I’ve recently had the opportunity to do several workshops for the change management community on “The Resilient Change Practitioner.” Here are 10 highlights:
- Change can be difficult when people see it as posing threats to things they value, such as relationships, status, safety, predictability, and the ability to achieve personal goals.
- Change can present positive challenges as well. No matter whether a challenge is positive or negative, it consumes some level of physical, mental, emotional, and/or spiritual energy.
- When people face multiple overlapping challenges, inside and outside the organization, they may not have enough energy to address everything at once, and they may show signs of overload and stress. These include absenteeism, poor communication, lack of teamwork, increased errors and accidents, and a range of other symptoms.
- Personal resilience enables people to maintain higher levels of performance and well-being during times of turbulence.
- Resilience is a process with multiple elements, not a single personality trait. We all have times when we are more resilient, and times when we are less so, depending on the nature of the challenge we are facing, our previous experiences, our energy levels, and a number of other things.
- Everyone has “resilience muscles” that we use when dealing with difficulties. These muscles can be developed through practice. Just like physical muscles, they are built through cycles of challenge and recovery. You can learn more about these resilience muscles here.
- Every change role can benefit from developing resilience. Although we tend to focus most attention on the participants in change, resilient sponsors and agents are important too!
- Resilience is fueled by physical, mental, emotional, and spiritual energy. I’ve written a whole series about how organizations can help people build and sustain high energy levels that starts here.
If you’d like to dig into this topic in more detail, check out prosilience.com or read my newest book, Prosilience: Building Your Resilience for a Turbulent World. And if you are looking for a speaker or workshop facilitator on organizational change, resilience, or employee well-being, please contact me. I’d love to talk to you!
Effective teamwork is particularly important during complex change initiatives. Do you know how to develop synergistic teams?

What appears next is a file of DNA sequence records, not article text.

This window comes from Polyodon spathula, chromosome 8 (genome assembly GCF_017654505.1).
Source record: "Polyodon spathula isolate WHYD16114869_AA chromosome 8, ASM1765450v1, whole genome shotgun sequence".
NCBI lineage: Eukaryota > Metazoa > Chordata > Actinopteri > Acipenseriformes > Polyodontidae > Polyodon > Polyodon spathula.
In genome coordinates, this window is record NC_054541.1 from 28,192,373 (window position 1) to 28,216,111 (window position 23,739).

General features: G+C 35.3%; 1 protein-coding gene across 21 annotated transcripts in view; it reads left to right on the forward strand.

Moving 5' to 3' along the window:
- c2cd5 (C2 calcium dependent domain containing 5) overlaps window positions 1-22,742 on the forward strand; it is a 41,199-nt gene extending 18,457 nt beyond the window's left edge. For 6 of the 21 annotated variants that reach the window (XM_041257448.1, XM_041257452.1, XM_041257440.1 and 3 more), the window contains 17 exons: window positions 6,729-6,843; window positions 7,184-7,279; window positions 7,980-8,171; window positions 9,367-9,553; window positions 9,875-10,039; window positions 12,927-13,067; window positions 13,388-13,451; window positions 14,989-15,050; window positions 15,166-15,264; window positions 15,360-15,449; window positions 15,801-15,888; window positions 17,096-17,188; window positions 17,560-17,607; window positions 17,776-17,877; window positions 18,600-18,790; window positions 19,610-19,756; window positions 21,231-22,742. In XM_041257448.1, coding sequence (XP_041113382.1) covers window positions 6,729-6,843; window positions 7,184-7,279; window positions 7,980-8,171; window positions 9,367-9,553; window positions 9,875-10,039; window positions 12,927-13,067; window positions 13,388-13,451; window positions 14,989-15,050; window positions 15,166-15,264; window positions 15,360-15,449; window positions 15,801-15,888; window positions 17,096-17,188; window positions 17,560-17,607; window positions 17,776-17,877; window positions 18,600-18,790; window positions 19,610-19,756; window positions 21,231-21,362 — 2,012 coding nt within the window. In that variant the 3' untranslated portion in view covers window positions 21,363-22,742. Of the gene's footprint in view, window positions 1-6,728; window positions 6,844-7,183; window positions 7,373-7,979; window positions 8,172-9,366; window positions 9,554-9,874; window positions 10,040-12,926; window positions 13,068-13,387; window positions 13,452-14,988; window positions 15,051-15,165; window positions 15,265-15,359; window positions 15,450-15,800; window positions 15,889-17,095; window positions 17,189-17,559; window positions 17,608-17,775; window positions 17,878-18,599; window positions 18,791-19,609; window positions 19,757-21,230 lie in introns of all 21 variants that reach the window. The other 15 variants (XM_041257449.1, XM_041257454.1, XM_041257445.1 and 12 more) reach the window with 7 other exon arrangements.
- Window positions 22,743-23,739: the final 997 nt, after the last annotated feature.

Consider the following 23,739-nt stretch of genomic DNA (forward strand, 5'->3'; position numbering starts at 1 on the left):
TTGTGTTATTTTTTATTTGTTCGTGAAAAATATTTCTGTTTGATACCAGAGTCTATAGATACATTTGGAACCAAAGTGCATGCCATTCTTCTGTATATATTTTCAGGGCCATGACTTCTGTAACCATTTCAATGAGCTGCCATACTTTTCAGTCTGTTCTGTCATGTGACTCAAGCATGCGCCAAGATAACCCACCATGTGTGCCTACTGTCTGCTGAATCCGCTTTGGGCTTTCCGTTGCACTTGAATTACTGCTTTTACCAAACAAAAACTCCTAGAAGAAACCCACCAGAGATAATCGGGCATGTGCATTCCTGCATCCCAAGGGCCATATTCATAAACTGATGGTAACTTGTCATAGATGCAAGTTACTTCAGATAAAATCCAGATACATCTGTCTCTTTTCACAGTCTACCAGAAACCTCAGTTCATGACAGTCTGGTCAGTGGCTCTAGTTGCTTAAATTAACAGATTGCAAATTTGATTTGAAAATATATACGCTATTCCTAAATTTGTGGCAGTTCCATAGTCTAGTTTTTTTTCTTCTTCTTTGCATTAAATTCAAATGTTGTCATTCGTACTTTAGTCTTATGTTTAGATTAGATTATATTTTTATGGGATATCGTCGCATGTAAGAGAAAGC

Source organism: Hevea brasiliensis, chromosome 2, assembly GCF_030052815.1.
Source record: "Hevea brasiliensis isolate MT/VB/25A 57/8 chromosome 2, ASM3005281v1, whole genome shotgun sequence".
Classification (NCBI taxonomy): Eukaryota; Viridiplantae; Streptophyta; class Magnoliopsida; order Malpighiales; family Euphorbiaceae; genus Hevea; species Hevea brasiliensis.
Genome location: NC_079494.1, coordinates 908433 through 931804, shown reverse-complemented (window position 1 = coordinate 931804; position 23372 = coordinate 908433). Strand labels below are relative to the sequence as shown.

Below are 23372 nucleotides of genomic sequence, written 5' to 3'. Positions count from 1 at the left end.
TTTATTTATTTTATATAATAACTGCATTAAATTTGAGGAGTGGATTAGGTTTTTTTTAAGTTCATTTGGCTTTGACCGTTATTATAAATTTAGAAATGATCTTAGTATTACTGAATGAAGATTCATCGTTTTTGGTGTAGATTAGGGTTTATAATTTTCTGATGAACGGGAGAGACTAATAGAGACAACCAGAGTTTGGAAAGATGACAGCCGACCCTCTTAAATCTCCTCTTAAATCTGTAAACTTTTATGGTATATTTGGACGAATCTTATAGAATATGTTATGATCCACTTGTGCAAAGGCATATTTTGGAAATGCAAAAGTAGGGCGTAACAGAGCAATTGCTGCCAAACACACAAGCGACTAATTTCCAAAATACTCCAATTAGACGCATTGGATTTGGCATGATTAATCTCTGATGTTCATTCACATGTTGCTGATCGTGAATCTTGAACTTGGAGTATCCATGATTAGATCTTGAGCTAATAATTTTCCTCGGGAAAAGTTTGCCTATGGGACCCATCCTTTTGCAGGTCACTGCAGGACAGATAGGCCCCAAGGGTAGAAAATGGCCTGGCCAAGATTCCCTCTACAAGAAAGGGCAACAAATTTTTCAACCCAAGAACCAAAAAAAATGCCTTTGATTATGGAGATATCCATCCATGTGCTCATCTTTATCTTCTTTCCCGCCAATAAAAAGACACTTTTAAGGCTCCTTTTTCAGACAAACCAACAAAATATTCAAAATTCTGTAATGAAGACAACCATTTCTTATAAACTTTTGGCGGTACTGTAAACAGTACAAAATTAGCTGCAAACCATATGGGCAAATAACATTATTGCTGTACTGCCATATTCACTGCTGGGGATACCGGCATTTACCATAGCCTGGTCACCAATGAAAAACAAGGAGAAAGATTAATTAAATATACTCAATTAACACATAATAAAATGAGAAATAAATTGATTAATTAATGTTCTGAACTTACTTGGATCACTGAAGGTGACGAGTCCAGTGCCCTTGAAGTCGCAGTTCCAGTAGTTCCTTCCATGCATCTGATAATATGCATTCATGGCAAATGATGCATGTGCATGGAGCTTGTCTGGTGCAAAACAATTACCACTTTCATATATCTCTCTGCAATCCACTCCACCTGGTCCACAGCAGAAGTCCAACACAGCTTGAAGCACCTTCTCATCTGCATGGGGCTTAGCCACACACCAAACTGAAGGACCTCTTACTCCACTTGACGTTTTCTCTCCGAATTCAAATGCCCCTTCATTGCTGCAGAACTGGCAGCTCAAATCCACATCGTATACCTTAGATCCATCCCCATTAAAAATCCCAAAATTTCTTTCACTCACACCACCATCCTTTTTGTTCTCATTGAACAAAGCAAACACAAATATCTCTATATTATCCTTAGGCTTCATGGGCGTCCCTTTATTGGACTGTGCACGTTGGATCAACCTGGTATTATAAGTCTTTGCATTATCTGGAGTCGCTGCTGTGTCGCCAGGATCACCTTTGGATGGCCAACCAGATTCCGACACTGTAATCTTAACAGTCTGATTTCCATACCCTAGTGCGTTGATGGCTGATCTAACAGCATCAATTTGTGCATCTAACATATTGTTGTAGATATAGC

This is the seventh in a series of articles focused on classic elements of change management content, updated and augmented with my own perspectives and experience. In the first post, Strategic Risk Factors, I have provided some of the history behind this series. The series is primarily written for change management practitioners, but I hope it will also be useful for others who are interested in making organizational changes more successful.
Today’s Focus: Synergy
I encountered the material on synergy presented here more than 25 years ago and continue to find it powerful today. Based on concepts introduced by Henry Nelson Wieman in his Creative Interchange process, the framework as presented here was articulated by Daryl Conner and Charles Palmgren. The material in the “Classic Model” section below is used with permission of Conner Partners (formerly ODR).
Synergy: Classic Model
Three Types of Working Relationships
The capacity of individuals or groups within an organization to apply resources (such as time, money, materials, and human energy) in an effort to work as a productive unit can be characterized in one of three ways:
1 + 1 < 2 or Self-destructive
1 + 1 = 2 or Static
1 + 1 > 2 or Synergistic
1 + 1 < 2 or Self-Destructive
This type of working relationship is one in which people interact in such a way that they consume excessive resources for the amount of benefit they generate for the organization. The result is a less productive output than might be expected if the same individuals worked independently.